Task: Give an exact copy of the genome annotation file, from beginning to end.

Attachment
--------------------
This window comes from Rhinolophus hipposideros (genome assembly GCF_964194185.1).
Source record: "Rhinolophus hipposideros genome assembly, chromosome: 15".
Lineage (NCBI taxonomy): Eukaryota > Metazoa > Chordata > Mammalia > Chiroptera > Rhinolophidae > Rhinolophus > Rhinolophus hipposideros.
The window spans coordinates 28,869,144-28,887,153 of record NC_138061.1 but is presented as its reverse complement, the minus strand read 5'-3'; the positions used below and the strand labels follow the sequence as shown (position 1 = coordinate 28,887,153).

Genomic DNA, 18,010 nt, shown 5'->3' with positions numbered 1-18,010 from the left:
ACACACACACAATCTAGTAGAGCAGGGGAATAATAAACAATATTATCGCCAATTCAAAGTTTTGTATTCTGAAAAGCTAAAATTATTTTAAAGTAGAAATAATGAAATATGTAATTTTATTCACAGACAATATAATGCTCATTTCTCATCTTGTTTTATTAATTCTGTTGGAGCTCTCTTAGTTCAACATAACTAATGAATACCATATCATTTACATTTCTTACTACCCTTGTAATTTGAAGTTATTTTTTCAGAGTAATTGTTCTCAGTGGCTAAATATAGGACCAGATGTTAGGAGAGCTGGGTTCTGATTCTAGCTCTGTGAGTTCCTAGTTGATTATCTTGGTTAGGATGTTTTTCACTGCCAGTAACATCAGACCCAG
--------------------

This window comes from Rhinolophus hipposideros (genome assembly GCF_964194185.1).
Source record: "Rhinolophus hipposideros genome assembly, chromosome: 15".
Lineage (NCBI taxonomy): Eukaryota > Metazoa > Chordata > Mammalia > Chiroptera > Rhinolophidae > Rhinolophus > Rhinolophus hipposideros.
The window spans coordinates 28,869,144-28,887,153 of record NC_138061.1 but is presented as its reverse complement, the minus strand read 5'-3'; the positions used below and the strand labels follow the sequence as shown (position 1 = coordinate 28,887,153).

Genomic DNA, 18,010 nt, shown 5'->3' with positions numbered 1-18,010 from the left:
ACACACACACAATCTAGTAGAGCAGGGGAATAATAAACAATATTATCGCCAATTCAAAGTTTTGTATTCTGAAAAGCTAAAATTATTTTAAAGTAGAAATAATGAAATATGTAATTTTATTCACAGACAATATAATGCTCATTTCTCATCTTGTTTTATTAATTCTGTTGGAGCTCTCTTAGTTCAACATAACTAATGAATACCATATCATTTACATTTCTTACTACCCTTGTAATTTGAAGTTATTTTTTCAGAGTAATTGTTCTCAGTGGCTAAATATAGGACCAGATGTTAGGAGAGCTGGGTTCTGATTCTAGCTCTGTGAGTTCCTAGTTGATTATCTTGGTTAGGATGTTTTTCACTGCCAGTAACATCAGACCCAG